At first glance, Darnell Atkins looks far from your average nail technician. Donning a mosaic of tattoos and rocking jet black nails, this manicurist is shaking up the nail industry one appointment at a time.
The 29-year-old Navy veteran, widely known on social media as Nen10doe, has accumulated more than 40,000 followers on Instagram and garnered thousands of interactions on Twitter, where he documents his daily nail journey.
"No one ever saw a tatted-up guy with black nails masculinely doing nails, confidently, and the nails done correctly," Atkins told "Good Morning America."
According to a 2018 study from the University of California, Los Angeles, 81% of nail salon workers are women. The same study indicates that only 2% of nail technicians in the U.S. are Black.
- 2July 8, 2019
- 3August 17, 2018
"Not only is he breaking social norms, but he is redefining the way we look at the beauty industry," said Roxanne Lloyd, a fellow nail technician and Atkins' friend.
Atkins said he developed an appreciation for self-care early in life when his mother took him to get manicures and pedicures. Having his nails groomed at the age of 13 made him feel like "a cut above the rest" when it came to impressing girls, he said.
"When we think of nails, as men, we think it's just all for women. We miss the ideology that comes with understanding the health of the nails," Atkins said. "Once we start to understand the role that nails play [for] men, then we'll probably have a better understanding of the services."
Years later, his self-care habit has resurfaced and his career path has led to the creation of Nentendoe's Table, Atkins' own nail business.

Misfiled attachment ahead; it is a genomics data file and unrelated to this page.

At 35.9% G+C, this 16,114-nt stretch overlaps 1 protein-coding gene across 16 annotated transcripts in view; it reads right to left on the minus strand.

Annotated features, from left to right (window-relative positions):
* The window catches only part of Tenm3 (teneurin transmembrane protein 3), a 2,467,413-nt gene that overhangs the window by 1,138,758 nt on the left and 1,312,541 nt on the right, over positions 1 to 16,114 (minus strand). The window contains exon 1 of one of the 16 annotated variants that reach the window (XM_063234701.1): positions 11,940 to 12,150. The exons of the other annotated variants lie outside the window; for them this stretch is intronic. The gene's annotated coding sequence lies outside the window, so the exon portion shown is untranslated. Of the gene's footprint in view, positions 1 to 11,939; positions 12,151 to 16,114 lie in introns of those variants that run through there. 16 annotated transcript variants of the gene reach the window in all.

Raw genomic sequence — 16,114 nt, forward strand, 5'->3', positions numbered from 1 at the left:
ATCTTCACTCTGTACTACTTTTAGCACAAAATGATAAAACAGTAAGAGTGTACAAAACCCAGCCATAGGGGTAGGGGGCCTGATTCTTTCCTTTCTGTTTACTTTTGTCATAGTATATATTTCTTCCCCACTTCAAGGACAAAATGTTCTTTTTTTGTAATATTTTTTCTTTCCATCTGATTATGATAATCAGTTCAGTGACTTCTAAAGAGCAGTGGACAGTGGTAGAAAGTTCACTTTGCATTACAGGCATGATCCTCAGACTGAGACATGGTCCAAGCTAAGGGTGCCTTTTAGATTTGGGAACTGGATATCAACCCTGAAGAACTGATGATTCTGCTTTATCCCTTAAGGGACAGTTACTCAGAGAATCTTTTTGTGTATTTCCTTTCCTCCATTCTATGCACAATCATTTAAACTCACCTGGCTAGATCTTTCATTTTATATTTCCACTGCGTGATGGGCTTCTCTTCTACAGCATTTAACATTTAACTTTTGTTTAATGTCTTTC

Referring to himself as a proud nerd, Atkins said the name Nen10doe originated from being confident in his quirky interests throughout his childhood. He said that as a child, he gravitated toward video games while most of his peers turned to sports.
"That [name] was just me identifying with always being myself because I just knew no one was more qualified to be me," he said.
Breaking into the nail industry was the last resort for Atkins after he received an other-than-honorable discharge from the Navy in 2013, a result, he said, of his former addiction to synthetic marijuana. He said the period following his release was one of the lowest points in his life as he struggled to secure a corporate job.
Atkins' life changed the day he approached a Black-owned nail salon, where he hoped to receive some self-care amid his hardships. On that day, Atkins said his signature style of black nails was born.
"I paid the $70 and I had them paint my nails all black because I wanted to get the full experience," Atkins said.
Shocked by the price of their services, he was eager to learn more about the nail industry. That day, he picked the brain of a manicurist and arranged to take classes with her on the basics of laying acrylic on nails.